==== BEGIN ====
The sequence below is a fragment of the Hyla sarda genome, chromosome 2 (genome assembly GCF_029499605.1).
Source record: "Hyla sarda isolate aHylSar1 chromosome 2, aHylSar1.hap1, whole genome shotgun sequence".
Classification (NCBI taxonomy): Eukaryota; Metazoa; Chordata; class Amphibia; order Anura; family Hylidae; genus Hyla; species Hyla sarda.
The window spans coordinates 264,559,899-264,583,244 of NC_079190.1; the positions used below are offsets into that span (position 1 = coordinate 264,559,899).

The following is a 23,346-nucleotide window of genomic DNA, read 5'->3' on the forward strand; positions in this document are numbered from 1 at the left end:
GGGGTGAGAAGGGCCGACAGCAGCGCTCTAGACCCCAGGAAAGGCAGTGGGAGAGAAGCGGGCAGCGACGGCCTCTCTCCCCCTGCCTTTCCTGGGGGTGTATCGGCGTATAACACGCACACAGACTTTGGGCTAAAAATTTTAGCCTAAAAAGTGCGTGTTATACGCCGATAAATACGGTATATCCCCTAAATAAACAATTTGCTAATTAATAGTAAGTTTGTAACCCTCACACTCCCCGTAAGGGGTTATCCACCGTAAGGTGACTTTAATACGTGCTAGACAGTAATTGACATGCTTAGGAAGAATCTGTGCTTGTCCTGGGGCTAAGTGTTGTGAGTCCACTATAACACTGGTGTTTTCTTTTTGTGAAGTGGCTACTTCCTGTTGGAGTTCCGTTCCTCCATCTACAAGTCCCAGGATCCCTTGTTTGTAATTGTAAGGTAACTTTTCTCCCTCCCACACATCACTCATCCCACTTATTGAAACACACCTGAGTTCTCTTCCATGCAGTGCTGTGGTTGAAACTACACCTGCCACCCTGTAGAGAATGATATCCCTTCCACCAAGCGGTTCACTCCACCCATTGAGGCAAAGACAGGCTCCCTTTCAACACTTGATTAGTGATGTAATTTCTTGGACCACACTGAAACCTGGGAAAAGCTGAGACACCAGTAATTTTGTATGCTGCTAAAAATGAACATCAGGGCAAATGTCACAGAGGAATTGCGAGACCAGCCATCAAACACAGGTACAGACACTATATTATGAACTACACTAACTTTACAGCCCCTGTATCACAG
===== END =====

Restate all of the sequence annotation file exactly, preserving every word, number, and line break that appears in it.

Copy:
The sequence below is a fragment of the Hyla sarda genome, chromosome 2 (genome assembly GCF_029499605.1).
Source record: "Hyla sarda isolate aHylSar1 chromosome 2, aHylSar1.hap1, whole genome shotgun sequence".
Classification (NCBI taxonomy): Eukaryota; Metazoa; Chordata; class Amphibia; order Anura; family Hylidae; genus Hyla; species Hyla sarda.
The window spans coordinates 264,559,899-264,583,244 of NC_079190.1; the positions used below are offsets into that span (position 1 = coordinate 264,559,899).

The following is a 23,346-nucleotide window of genomic DNA, read 5'->3' on the forward strand; positions in this document are numbered from 1 at the left end:
GGGGTGAGAAGGGCCGACAGCAGCGCTCTAGACCCCAGGAAAGGCAGTGGGAGAGAAGCGGGCAGCGACGGCCTCTCTCCCCCTGCCTTTCCTGGGGGTGTATCGGCGTATAACACGCACACAGACTTTGGGCTAAAAATTTTAGCCTAAAAAGTGCGTGTTATACGCCGATAAATACGGTATATCCCCTAAATAAACAATTTGCTAATTAATAGTAAGTTTGTAACCCTCACACTCCCCGTAAGGGGTTATCCACCGTAAGGTGACTTTAATACGTGCTAGACAGTAATTGACATGCTTAGGAAGAATCTGTGCTTGTCCTGGGGCTAAGTGTTGTGAGTCCACTATAACACTGGTGTTTTCTTTTTGTGAAGTGGCTACTTCCTGTTGGAGTTCCGTTCCTCCATCTACAAGTCCCAGGATCCCTTGTTTGTAATTGTAAGGTAACTTTTCTCCCTCCCACACATCACTCATCCCACTTATTGAAACACACCTGAGTTCTCTTCCATGCAGTGCTGTGGTTGAAACTACACCTGCCACCCTGTAGAGAATGATATCCCTTCCACCAAGCGGTTCACTCCACCCATTGAGGCAAAGACAGGCTCCCTTTCAACACTTGATTAGTGATGTAATTTCTTGGACCACACTGAAACCTGGGAAAAGCTGAGACACCAGTAATTTTGTATGCTGCTAAAAATGAACATCAGGGCAAATGTCACAGAGGAATTGCGAGACCAGCCATCAAACACAGGTACAGACACTATATTATGAACTACACTAACTTTACAGCCCCTGTATCACAG